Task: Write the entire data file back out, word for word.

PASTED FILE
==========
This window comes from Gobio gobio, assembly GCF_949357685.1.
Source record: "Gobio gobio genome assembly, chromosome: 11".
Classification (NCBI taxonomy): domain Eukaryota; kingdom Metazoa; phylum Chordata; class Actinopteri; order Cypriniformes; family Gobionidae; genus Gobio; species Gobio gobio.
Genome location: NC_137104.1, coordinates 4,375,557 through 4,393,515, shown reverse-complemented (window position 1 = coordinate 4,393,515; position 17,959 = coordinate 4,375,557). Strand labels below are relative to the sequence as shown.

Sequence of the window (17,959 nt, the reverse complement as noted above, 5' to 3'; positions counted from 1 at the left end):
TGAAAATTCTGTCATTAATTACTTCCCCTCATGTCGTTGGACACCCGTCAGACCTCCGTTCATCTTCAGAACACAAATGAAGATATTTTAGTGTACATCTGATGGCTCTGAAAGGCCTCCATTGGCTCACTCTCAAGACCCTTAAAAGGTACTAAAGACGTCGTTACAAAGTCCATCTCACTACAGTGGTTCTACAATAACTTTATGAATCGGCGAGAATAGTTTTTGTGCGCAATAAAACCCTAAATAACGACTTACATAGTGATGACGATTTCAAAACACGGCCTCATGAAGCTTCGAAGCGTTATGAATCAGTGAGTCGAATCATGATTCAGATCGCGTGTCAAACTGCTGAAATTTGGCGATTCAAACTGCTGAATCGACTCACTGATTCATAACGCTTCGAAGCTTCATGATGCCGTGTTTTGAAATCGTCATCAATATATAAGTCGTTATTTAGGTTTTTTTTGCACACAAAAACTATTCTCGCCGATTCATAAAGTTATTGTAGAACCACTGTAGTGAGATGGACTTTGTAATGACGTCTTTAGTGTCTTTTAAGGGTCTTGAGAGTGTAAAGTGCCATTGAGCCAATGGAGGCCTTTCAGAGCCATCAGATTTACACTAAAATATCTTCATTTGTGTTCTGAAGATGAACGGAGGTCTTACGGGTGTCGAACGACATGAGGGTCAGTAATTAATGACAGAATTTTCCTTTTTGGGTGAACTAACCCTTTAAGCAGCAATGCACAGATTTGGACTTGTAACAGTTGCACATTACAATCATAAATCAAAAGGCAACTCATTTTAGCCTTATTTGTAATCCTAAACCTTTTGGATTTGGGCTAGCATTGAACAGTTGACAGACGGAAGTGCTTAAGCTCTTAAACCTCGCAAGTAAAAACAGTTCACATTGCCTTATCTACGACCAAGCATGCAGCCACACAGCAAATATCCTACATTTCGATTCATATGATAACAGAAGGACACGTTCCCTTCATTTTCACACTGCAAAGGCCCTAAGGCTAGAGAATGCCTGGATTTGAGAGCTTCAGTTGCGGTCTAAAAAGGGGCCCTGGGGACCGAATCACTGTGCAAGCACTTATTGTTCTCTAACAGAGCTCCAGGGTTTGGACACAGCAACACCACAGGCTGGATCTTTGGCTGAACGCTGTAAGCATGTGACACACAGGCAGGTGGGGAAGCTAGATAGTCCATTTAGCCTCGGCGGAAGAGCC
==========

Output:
This window comes from Gobio gobio, assembly GCF_949357685.1.
Source record: "Gobio gobio genome assembly, chromosome: 11".
Classification (NCBI taxonomy): domain Eukaryota; kingdom Metazoa; phylum Chordata; class Actinopteri; order Cypriniformes; family Gobionidae; genus Gobio; species Gobio gobio.
Genome location: NC_137104.1, coordinates 4,375,557 through 4,393,515, shown reverse-complemented (window position 1 = coordinate 4,393,515; position 17,959 = coordinate 4,375,557). Strand labels below are relative to the sequence as shown.

Sequence of the window (17,959 nt, the reverse complement as noted above, 5' to 3'; positions counted from 1 at the left end):
TGAAAATTCTGTCATTAATTACTTCCCCTCATGTCGTTGGACACCCGTCAGACCTCCGTTCATCTTCAGAACACAAATGAAGATATTTTAGTGTACATCTGATGGCTCTGAAAGGCCTCCATTGGCTCACTCTCAAGACCCTTAAAAGGTACTAAAGACGTCGTTACAAAGTCCATCTCACTACAGTGGTTCTACAATAACTTTATGAATCGGCGAGAATAGTTTTTGTGCGCAATAAAACCCTAAATAACGACTTACATAGTGATGACGATTTCAAAACACGGCCTCATGAAGCTTCGAAGCGTTATGAATCAGTGAGTCGAATCATGATTCAGATCGCGTGTCAAACTGCTGAAATTTGGCGATTCAAACTGCTGAATCGACTCACTGATTCATAACGCTTCGAAGCTTCATGATGCCGTGTTTTGAAATCGTCATCAATATATAAGTCGTTATTTAGGTTTTTTTTGCACACAAAAACTATTCTCGCCGATTCATAAAGTTATTGTAGAACCACTGTAGTGAGATGGACTTTGTAATGACGTCTTTAGTGTCTTTTAAGGGTCTTGAGAGTGTAAAGTGCCATTGAGCCAATGGAGGCCTTTCAGAGCCATCAGATTTACACTAAAATATCTTCATTTGTGTTCTGAAGATGAACGGAGGTCTTACGGGTGTCGAACGACATGAGGGTCAGTAATTAATGACAGAATTTTCCTTTTTGGGTGAACTAACCCTTTAAGCAGCAATGCACAGATTTGGACTTGTAACAGTTGCACATTACAATCATAAATCAAAAGGCAACTCATTTTAGCCTTATTTGTAATCCTAAACCTTTTGGATTTGGGCTAGCATTGAACAGTTGACAGACGGAAGTGCTTAAGCTCTTAAACCTCGCAAGTAAAAACAGTTCACATTGCCTTATCTACGACCAAGCATGCAGCCACACAGCAAATATCCTACATTTCGATTCATATGATAACAGAAGGACACGTTCCCTTCATTTTCACACTGCAAAGGCCCTAAGGCTAGAGAATGCCTGGATTTGAGAGCTTCAGTTGCGGTCTAAAAAGGGGCCCTGGGGACCGAATCACTGTGCAAGCACTTATTGTTCTCTAACAGAGCTCCAGGGTTTGGACACAGCAACACCACAGGCTGGATCTTTGGCTGAACGCTGTAAGCATGTGACACACAGGCAGGTGGGGAAGCTAGATAGTCCATTTAGCCTCGGCGGAAGAGCC